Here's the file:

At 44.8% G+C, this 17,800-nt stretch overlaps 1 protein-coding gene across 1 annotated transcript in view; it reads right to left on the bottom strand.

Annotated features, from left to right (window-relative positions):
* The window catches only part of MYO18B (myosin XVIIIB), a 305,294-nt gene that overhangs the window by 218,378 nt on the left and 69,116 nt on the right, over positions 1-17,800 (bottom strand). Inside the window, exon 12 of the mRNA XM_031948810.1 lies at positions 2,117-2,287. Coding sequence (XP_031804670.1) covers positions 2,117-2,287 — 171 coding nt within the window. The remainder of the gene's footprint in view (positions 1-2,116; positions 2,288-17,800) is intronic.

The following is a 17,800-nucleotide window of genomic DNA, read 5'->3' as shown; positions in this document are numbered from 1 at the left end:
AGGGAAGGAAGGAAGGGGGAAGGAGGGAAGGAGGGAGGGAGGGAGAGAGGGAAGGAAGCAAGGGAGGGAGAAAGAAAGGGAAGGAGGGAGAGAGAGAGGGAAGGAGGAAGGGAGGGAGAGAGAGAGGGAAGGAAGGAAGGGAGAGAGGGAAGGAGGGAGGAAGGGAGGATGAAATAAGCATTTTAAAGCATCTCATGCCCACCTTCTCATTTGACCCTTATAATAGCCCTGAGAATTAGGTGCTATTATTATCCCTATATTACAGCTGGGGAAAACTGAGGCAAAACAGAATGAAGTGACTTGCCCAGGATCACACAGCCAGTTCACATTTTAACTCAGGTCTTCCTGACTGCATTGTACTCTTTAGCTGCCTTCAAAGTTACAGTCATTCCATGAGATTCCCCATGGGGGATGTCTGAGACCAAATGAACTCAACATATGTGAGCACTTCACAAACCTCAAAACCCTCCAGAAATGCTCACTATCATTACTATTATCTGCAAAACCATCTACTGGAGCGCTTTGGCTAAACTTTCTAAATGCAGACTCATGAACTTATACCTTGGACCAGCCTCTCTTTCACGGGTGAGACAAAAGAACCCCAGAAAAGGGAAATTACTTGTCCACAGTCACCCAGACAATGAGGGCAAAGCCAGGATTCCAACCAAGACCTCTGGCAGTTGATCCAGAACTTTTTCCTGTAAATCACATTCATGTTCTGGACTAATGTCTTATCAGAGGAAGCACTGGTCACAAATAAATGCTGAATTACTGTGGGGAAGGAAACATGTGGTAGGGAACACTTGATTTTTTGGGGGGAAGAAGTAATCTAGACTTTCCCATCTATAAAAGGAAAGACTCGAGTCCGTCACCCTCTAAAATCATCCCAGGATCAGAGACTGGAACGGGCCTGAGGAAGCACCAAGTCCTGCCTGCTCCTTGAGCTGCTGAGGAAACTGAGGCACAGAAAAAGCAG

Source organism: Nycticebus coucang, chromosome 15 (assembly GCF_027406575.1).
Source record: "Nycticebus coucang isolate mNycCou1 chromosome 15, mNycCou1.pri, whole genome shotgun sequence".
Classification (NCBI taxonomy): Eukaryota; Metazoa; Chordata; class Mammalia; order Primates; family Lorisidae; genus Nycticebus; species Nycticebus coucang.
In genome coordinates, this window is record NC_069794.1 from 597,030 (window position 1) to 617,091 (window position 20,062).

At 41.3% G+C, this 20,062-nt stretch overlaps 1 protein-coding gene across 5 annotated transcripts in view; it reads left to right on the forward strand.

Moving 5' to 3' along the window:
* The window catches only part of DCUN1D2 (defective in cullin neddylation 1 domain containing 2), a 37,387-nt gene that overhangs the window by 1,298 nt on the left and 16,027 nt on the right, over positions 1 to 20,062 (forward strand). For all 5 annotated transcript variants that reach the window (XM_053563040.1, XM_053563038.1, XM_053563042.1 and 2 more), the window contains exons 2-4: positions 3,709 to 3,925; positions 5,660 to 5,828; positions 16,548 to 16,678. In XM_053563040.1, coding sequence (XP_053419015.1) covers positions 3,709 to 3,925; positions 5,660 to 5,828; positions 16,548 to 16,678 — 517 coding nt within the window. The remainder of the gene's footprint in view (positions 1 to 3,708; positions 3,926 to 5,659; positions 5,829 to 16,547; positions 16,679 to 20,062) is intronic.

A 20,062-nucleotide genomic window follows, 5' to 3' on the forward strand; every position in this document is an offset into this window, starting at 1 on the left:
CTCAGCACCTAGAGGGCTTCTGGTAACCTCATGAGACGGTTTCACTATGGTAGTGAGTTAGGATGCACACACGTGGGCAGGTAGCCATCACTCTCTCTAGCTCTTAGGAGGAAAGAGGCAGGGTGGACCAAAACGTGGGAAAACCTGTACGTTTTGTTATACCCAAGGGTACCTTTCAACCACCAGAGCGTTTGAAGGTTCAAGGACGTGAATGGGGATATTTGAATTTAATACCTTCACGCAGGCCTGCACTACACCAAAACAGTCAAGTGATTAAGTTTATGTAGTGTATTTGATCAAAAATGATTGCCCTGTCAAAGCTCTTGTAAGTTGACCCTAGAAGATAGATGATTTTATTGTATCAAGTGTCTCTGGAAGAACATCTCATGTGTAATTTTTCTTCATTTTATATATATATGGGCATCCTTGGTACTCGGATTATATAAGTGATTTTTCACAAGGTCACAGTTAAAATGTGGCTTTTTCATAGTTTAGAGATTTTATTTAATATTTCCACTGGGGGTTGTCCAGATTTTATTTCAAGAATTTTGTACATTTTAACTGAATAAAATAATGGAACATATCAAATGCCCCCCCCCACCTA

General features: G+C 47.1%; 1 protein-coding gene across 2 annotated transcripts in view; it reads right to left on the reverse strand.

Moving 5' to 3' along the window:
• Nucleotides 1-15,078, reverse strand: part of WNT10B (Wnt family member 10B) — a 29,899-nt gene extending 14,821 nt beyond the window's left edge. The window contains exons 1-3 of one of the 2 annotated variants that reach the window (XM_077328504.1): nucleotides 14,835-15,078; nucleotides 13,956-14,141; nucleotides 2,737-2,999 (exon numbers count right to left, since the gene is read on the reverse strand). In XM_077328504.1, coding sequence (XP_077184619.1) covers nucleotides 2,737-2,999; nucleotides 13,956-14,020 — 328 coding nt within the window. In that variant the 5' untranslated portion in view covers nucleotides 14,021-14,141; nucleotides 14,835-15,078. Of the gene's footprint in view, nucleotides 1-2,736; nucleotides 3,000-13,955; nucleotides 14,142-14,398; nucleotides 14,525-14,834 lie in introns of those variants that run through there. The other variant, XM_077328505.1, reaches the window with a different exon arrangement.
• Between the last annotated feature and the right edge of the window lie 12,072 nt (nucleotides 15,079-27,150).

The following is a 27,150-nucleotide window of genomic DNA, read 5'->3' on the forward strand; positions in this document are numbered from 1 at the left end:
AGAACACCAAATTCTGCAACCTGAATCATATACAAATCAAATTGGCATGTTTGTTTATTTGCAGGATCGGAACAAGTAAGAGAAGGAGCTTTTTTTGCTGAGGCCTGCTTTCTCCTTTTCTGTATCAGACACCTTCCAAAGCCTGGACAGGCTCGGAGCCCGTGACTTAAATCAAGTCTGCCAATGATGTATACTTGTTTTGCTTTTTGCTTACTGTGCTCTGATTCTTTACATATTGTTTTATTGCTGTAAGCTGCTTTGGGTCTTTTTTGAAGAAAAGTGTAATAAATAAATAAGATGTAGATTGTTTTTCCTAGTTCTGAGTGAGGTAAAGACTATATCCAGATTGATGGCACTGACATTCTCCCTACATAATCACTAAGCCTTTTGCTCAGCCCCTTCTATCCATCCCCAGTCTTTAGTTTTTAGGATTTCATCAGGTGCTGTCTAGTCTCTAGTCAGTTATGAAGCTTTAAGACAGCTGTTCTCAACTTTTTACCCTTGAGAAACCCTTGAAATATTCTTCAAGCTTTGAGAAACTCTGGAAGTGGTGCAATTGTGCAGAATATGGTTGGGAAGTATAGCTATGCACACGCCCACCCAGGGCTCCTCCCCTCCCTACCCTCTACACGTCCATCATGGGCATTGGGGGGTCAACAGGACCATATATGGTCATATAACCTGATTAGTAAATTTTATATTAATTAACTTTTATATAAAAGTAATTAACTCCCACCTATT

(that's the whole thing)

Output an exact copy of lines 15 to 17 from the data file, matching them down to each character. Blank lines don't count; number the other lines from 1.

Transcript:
General features: G+C 47.1%; 1 protein-coding gene across 2 annotated transcripts in view; it reads right to left on the reverse strand.

Moving 5' to 3' along the window:
• Nucleotides 1-15,078, reverse strand: part of WNT10B (Wnt family member 10B) — a 29,899-nt gene extending 14,821 nt beyond the window's left edge. The window contains exons 1-3 of one of the 2 annotated variants that reach the window (XM_077328504.1): nucleotides 14,835-15,078; nucleotides 13,956-14,141; nucleotides 2,737-2,999 (exon numbers count right to left, since the gene is read on the reverse strand). In XM_077328504.1, coding sequence (XP_077184619.1) covers nucleotides 2,737-2,999; nucleotides 13,956-14,020 — 328 coding nt within the window. In that variant the 5' untranslated portion in view covers nucleotides 14,021-14,141; nucleotides 14,835-15,078. Of the gene's footprint in view, nucleotides 1-2,736; nucleotides 3,000-13,955; nucleotides 14,142-14,398; nucleotides 14,525-14,834 lie in introns of those variants that run through there. The other variant, XM_077328505.1, reaches the window with a different exon arrangement.